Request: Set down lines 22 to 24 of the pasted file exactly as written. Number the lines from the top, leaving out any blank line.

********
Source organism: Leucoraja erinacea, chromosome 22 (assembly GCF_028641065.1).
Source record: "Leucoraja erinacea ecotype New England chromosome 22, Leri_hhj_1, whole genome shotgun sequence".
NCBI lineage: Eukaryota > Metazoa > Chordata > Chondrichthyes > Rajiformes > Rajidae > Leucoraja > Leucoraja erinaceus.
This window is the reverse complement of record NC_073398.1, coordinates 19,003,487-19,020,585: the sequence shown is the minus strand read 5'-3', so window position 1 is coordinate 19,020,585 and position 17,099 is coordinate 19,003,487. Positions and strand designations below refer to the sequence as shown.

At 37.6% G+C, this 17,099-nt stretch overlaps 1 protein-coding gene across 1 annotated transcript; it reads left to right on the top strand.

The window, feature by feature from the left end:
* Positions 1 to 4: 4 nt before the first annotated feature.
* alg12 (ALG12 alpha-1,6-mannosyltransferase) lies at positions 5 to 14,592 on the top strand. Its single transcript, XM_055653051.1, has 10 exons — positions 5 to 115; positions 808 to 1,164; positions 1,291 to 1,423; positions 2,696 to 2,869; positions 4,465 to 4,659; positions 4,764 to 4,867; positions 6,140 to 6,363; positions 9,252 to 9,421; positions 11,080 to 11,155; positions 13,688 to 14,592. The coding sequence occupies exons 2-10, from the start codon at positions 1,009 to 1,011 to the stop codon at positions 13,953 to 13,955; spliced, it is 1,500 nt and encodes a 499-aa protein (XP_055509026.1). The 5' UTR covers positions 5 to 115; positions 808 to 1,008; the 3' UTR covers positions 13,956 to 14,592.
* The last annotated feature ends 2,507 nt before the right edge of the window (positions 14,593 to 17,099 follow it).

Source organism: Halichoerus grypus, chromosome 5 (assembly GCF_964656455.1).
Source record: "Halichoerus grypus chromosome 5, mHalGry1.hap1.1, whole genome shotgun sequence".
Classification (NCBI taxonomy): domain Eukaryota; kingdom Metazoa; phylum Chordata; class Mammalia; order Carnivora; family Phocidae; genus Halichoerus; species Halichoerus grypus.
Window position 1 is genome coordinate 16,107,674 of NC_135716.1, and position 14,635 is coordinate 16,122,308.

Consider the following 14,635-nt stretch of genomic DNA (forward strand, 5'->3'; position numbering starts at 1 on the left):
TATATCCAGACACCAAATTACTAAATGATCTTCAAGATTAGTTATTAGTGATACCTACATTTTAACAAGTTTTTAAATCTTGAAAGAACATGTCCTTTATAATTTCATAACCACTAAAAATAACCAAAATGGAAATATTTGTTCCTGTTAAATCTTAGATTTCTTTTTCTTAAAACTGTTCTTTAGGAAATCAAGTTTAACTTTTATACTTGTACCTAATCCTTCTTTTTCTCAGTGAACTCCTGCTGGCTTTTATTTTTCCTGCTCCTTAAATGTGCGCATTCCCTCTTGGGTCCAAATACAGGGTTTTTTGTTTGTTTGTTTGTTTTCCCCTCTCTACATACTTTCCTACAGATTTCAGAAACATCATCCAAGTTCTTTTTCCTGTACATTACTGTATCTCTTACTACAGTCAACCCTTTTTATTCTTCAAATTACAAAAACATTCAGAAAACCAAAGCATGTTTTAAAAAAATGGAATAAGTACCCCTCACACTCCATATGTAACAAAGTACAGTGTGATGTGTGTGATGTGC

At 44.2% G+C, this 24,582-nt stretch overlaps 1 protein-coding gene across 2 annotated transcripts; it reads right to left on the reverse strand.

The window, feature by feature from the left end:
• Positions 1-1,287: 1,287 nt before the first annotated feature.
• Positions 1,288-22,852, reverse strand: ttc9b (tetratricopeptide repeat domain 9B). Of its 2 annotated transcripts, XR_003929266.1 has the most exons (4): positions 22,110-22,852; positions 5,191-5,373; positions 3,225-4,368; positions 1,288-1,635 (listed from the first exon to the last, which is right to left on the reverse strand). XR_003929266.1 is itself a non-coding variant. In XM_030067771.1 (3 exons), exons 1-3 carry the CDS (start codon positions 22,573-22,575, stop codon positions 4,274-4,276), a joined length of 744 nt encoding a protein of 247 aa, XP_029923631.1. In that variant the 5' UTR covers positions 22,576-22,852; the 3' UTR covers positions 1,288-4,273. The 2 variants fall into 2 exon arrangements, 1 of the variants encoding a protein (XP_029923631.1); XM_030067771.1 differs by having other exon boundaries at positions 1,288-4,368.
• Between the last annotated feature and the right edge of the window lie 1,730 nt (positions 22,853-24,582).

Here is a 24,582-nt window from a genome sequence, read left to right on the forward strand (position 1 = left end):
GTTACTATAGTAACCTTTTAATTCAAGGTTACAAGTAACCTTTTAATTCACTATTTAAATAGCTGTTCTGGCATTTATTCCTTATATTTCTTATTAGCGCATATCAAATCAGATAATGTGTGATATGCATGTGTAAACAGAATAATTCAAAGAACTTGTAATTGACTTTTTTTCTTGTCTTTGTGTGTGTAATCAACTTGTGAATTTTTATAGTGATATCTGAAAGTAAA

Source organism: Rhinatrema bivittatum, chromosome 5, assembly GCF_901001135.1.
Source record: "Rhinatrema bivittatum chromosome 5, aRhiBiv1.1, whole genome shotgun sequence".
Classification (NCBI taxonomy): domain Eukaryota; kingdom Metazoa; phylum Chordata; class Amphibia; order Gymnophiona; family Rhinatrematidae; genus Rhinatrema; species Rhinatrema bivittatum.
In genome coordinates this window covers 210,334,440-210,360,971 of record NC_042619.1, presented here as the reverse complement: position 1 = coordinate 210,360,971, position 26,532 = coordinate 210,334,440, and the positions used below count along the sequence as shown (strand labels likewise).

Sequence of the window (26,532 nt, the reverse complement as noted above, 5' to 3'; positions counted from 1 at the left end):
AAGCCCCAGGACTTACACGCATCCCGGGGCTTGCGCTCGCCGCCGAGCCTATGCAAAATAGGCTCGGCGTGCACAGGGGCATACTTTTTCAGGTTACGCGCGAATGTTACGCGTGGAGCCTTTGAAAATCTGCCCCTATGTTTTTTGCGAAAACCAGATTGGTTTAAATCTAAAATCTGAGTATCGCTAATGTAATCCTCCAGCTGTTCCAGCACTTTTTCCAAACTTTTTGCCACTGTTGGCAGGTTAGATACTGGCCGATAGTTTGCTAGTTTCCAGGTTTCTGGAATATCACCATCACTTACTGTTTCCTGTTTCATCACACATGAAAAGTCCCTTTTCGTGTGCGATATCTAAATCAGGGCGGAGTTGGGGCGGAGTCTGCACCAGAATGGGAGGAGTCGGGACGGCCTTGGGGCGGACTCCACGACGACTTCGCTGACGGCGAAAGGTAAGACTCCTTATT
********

GTTACTATAGTAACCTTTTAATTCAAGGTTACAAGTAACCTTTTAATTCACTATTTAAATAGCTGTTCTGGCATTTATTCCTTATATTTCTTATTAGCGCATATCAAATCAGATAATGTGTGATATGCATGTGTAAACAGAATAATTCAAAGAACTTGTAATTGACTTTTTTTCTTGTCTTTGTGTGTGTAATCAACTTGTGAATTTTTATAGTGATATCTGAAAGTAAA

Source organism: Rhinatrema bivittatum, chromosome 5, assembly GCF_901001135.1.
Source record: "Rhinatrema bivittatum chromosome 5, aRhiBiv1.1, whole genome shotgun sequence".